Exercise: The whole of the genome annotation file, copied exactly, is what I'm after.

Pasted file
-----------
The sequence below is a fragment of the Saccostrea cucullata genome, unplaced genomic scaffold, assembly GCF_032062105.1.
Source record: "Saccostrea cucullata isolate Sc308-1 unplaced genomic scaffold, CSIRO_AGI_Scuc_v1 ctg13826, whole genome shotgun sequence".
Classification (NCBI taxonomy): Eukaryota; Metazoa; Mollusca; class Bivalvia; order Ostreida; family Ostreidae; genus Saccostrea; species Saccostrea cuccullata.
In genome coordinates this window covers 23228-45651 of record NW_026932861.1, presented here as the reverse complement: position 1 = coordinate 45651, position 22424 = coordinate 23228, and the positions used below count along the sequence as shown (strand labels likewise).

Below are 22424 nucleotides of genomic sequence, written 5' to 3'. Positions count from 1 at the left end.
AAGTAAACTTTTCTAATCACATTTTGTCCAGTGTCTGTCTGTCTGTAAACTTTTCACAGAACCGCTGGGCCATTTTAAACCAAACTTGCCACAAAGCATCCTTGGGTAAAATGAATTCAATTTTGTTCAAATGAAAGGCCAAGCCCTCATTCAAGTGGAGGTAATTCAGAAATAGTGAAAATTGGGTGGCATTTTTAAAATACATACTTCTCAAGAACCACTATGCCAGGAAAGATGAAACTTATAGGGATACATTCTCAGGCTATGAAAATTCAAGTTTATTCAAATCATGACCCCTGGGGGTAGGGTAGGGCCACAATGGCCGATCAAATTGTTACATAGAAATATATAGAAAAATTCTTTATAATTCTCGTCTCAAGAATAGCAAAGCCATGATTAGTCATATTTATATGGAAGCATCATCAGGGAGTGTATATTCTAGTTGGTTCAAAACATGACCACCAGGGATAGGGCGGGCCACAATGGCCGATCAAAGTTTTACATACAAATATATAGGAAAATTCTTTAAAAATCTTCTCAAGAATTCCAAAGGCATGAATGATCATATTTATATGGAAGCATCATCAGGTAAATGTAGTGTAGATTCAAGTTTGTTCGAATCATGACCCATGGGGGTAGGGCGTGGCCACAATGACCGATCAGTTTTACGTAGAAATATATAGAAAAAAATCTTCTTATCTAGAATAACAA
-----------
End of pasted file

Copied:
The sequence below is a fragment of the Saccostrea cucullata genome, unplaced genomic scaffold, assembly GCF_032062105.1.
Source record: "Saccostrea cucullata isolate Sc308-1 unplaced genomic scaffold, CSIRO_AGI_Scuc_v1 ctg13826, whole genome shotgun sequence".
Classification (NCBI taxonomy): Eukaryota; Metazoa; Mollusca; class Bivalvia; order Ostreida; family Ostreidae; genus Saccostrea; species Saccostrea cuccullata.
In genome coordinates this window covers 23228-45651 of record NW_026932861.1, presented here as the reverse complement: position 1 = coordinate 45651, position 22424 = coordinate 23228, and the positions used below count along the sequence as shown (strand labels likewise).

Below are 22424 nucleotides of genomic sequence, written 5' to 3'. Positions count from 1 at the left end.
AAGTAAACTTTTCTAATCACATTTTGTCCAGTGTCTGTCTGTCTGTAAACTTTTCACAGAACCGCTGGGCCATTTTAAACCAAACTTGCCACAAAGCATCCTTGGGTAAAATGAATTCAATTTTGTTCAAATGAAAGGCCAAGCCCTCATTCAAGTGGAGGTAATTCAGAAATAGTGAAAATTGGGTGGCATTTTTAAAATACATACTTCTCAAGAACCACTATGCCAGGAAAGATGAAACTTATAGGGATACATTCTCAGGCTATGAAAATTCAAGTTTATTCAAATCATGACCCCTGGGGGTAGGGTAGGGCCACAATGGCCGATCAAATTGTTACATAGAAATATATAGAAAAATTCTTTATAATTCTCGTCTCAAGAATAGCAAAGCCATGATTAGTCATATTTATATGGAAGCATCATCAGGGAGTGTATATTCTAGTTGGTTCAAAACATGACCACCAGGGATAGGGCGGGCCACAATGGCCGATCAAAGTTTTACATACAAATATATAGGAAAATTCTTTAAAAATCTTCTCAAGAATTCCAAAGGCATGAATGATCATATTTATATGGAAGCATCATCAGGTAAATGTAGTGTAGATTCAAGTTTGTTCGAATCATGACCCATGGGGGTAGGGCGTGGCCACAATGACCGATCAGTTTTACGTAGAAATATATAGAAAAAAATCTTCTTATCTAGAATAACAA